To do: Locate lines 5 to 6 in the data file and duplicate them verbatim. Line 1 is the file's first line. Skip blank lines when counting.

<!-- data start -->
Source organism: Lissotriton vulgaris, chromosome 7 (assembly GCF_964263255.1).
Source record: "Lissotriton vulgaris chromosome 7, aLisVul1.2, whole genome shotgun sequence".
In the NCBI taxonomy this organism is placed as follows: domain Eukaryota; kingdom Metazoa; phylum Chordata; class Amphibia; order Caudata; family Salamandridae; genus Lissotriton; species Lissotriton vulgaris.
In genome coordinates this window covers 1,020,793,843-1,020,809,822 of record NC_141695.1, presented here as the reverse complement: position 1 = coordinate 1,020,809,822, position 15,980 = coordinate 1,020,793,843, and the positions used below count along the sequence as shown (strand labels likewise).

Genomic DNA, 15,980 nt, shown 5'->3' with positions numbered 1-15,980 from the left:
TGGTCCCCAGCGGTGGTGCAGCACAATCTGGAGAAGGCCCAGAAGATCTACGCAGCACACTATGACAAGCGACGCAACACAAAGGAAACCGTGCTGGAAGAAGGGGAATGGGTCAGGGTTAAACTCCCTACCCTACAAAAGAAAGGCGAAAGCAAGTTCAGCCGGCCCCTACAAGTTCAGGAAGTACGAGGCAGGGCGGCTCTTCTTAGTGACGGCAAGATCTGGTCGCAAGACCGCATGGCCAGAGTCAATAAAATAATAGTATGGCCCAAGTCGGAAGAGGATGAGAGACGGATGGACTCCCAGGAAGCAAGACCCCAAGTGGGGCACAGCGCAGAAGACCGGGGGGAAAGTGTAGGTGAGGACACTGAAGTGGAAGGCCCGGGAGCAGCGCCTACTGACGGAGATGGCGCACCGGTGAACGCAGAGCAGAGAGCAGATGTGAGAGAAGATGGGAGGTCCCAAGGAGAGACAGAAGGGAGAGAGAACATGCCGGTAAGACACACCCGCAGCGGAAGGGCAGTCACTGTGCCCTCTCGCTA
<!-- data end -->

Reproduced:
Genomic DNA, 15,980 nt, shown 5'->3' with positions numbered 1-15,980 from the left:
TGGTCCCCAGCGGTGGTGCAGCACAATCTGGAGAAGGCCCAGAAGATCTACGCAGCACACTATGACAAGCGACGCAACACAAAGGAAACCGTGCTGGAAGAAGGGGAATGGGTCAGGGTTAAACTCCCTACCCTACAAAAGAAAGGCGAAAGCAAGTTCAGCCGGCCCCTACAAGTTCAGGAAGTACGAGGCAGGGCGGCTCTTCTTAGTGACGGCAAGATCTGGTCGCAAGACCGCATGGCCAGAGTCAATAAAATAATAGTATGGCCCAAGTCGGAAGAGGATGAGAGACGGATGGACTCCCAGGAAGCAAGACCCCAAGTGGGGCACAGCGCAGAAGACCGGGGGGAAAGTGTAGGTGAGGACACTGAAGTGGAAGGCCCGGGAGCAGCGCCTACTGACGGAGATGGCGCACCGGTGAACGCAGAGCAGAGAGCAGATGTGAGAGAAGATGGGAGGTCCCAAGGAGAGACAGAAGGGAGAGAGAACATGCCGGTAAGACACACCCGCAGCGGAAGGGCAGTCACTGTGCCCTCTCGCTA